Pumpkin seeds are one of nature’s almost perfect foods. They are a natural source of beneficial constituents such as carbohydrates, amino acids and unsaturated fatty acids. They contain most of the B vitamins, along with C, D, E, and K. They also have the minerals calcium, potassium, and phosphorous. Pumpkin seeds have mainly been used to treat prostate and bladder problems, but they have also been known to help with depression and learning disabilities. They are generally recommended in some countries as a “brain food.” Pumpkin seeds can improve bladder and urethra function and prevent hardening of the arteries. Native American tribes were among the first people to notice the beneficial aspects of pumpkin seeds. They used them to treat kidney problems and to eliminate parasites from the intestines.
Pumpkin seeds are a rich source of proteins and monounsaturated fat, as well as providing a wide range of traditional nutrients. Our food ranking system qualified them as a very good source of the minerals, magnesium, manganese, phosphorus, iron, copper, protein, and zinc. One half-cup of pumpkin seeds contains 92% of your Daily value of magnesium, which a nutrient most Americans as deficient in.
Zinc is one further nutrient found in pumpkin seeds that might impact prostate function. The fact that pumpkin seeds serve as a good source of zinc may contribute to the role of pumpkin seeds in support of the prostate. Benign prostatic hypertrophy, (or BPH) is a condition that commonly affects men 50 years and older in the United States. BPH involves enlargement of the prostate gland. One of the factors that contribute to BPH is overstimulation of the prostate cells by testosterone and its conversion product dihydrotestosterone (or DHT). Components in pumpkin seed oil appear able to interrupt this triggering of the prostate cell multiplication by testosterone and DHT. Because of the pumpkin seed oil extract, scientists began to conduct research on the pumpkin seeds themselves. The prostate-helpful components found in the pumpkin oil extracts are definitely found in the pumpkin seeds. Men with higher amounts of carotenoids, which are found in pumpkin seeds, are at less risk for BPH.
In addition to maintaining prostate health, another reason for older men to make zinc-rich foods a regular part of their healthy way of eating is bone mineral density. Although osteoporosis is often thought to be a disease for which postmenopausal women are at highest risk, it is also a potential problem for older men.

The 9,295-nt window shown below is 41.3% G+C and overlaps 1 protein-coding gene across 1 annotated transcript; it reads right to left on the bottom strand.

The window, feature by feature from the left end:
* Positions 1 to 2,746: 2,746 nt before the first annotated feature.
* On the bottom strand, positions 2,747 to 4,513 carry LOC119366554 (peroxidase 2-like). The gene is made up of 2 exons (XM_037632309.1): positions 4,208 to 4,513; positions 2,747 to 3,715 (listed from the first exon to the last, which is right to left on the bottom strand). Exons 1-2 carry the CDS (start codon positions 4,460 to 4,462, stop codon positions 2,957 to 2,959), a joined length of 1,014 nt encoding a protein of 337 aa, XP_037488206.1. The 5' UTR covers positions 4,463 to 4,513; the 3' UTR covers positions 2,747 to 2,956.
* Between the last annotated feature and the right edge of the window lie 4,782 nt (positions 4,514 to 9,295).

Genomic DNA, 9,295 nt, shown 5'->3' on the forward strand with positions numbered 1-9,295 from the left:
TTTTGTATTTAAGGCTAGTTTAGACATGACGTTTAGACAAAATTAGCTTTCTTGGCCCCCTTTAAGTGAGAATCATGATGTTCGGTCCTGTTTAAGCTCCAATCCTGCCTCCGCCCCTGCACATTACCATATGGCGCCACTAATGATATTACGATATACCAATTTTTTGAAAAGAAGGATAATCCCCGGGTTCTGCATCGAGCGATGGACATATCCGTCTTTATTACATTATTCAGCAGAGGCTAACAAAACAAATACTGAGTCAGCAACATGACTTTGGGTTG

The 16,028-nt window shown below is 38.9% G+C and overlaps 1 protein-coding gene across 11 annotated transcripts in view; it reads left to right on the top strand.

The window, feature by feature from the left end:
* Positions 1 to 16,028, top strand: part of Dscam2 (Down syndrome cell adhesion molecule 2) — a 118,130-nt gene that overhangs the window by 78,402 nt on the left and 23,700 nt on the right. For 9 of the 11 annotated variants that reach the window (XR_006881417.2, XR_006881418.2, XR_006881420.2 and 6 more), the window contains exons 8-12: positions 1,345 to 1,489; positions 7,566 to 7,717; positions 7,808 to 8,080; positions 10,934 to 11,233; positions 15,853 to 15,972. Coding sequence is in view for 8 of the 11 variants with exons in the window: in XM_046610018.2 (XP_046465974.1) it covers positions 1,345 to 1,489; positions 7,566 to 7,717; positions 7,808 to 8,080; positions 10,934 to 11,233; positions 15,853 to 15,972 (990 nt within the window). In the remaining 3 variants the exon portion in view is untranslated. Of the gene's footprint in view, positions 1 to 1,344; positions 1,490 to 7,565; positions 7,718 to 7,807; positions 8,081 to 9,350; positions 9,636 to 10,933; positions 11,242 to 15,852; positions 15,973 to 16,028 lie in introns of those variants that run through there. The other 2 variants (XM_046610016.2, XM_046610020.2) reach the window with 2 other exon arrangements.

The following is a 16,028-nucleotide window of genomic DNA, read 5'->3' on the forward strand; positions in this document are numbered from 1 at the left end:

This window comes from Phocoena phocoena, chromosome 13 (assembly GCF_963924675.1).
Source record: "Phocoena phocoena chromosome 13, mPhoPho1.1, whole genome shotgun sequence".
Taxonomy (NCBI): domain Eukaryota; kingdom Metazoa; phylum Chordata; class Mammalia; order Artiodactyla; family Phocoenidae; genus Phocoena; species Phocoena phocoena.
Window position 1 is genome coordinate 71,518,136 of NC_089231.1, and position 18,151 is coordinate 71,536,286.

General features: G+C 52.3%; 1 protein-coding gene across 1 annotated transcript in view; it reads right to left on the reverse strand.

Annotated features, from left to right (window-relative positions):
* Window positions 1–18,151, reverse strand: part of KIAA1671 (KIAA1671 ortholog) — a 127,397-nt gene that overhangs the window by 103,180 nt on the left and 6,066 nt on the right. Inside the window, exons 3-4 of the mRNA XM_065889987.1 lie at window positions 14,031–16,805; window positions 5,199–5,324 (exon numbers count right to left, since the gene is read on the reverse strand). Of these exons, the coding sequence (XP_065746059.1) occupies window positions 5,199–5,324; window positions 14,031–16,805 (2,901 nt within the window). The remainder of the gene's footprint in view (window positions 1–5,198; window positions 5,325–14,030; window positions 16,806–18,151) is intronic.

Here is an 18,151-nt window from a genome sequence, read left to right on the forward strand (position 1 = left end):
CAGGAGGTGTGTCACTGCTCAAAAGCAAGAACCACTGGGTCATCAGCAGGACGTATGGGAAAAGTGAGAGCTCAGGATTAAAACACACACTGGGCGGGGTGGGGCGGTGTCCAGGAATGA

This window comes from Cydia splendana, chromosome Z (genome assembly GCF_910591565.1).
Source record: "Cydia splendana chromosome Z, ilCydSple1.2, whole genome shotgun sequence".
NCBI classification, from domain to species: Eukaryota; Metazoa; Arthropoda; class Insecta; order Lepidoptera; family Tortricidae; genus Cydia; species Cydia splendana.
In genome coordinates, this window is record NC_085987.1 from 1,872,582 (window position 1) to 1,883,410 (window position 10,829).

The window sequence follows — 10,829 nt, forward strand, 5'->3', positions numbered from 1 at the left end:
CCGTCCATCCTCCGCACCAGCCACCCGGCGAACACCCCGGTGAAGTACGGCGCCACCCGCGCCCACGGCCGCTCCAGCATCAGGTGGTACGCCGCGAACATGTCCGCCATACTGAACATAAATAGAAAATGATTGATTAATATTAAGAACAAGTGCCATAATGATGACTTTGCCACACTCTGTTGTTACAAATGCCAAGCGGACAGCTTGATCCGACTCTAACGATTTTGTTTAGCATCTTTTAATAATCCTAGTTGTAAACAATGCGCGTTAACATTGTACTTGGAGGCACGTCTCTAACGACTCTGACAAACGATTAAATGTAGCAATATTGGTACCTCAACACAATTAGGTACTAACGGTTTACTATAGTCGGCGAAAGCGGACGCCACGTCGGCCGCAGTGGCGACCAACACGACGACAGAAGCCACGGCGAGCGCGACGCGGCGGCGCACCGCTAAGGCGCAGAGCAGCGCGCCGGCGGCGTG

Phytosterols, found in pumpkin seeds, lowers cholesterol. When phytosterols are present in the diet in sufficient amounts, they are believed to reduce blood levels of cholesterol, enhance the immune response and decrease the risk of certain cancers. Phytosterols beneficial effects are so dramatic that they have been extracted from soybean, corn, and pine tree oil and added to processed foods, such “butter-replacement” spreads, which are labeled as cholesterol-lowering foods. Why settle for an imitation when nuts and seeds are a naturally rich source of phytosterols and cardio protective fiber, minerals and healthy fats as well?
The healing properties of pumpkin seeds have also been recently investigated with respect to arthritis. Unlike synthetic drugs, pumpkin seeds do not increase the level of damaged fats (lipid peroxides) in the linings of the joints, a side-effect that actually contributes to the progression of arthritis. Adding pumpkin seeds to a daily diet helps reduce the inflammatory symptoms of arthritis.
Using pumpkin seeds in cooking is popular in many cultures. Adding roasted pumpkin seeds to soups and salads provides a nutty flavor. Pumpkin seed oil can be used as a salad dressing when combined with products like honey and olive oil. Roasted pumpkin seeds are of course commonly eaten as snacks, but be aware that while roasting brings out their full flavor, the heat also destroys their natural fatty acids. Thus they are most nutritious when eaten raw. Also make sure to refrigerate pumpkin seeds so the oil does not turn rancid.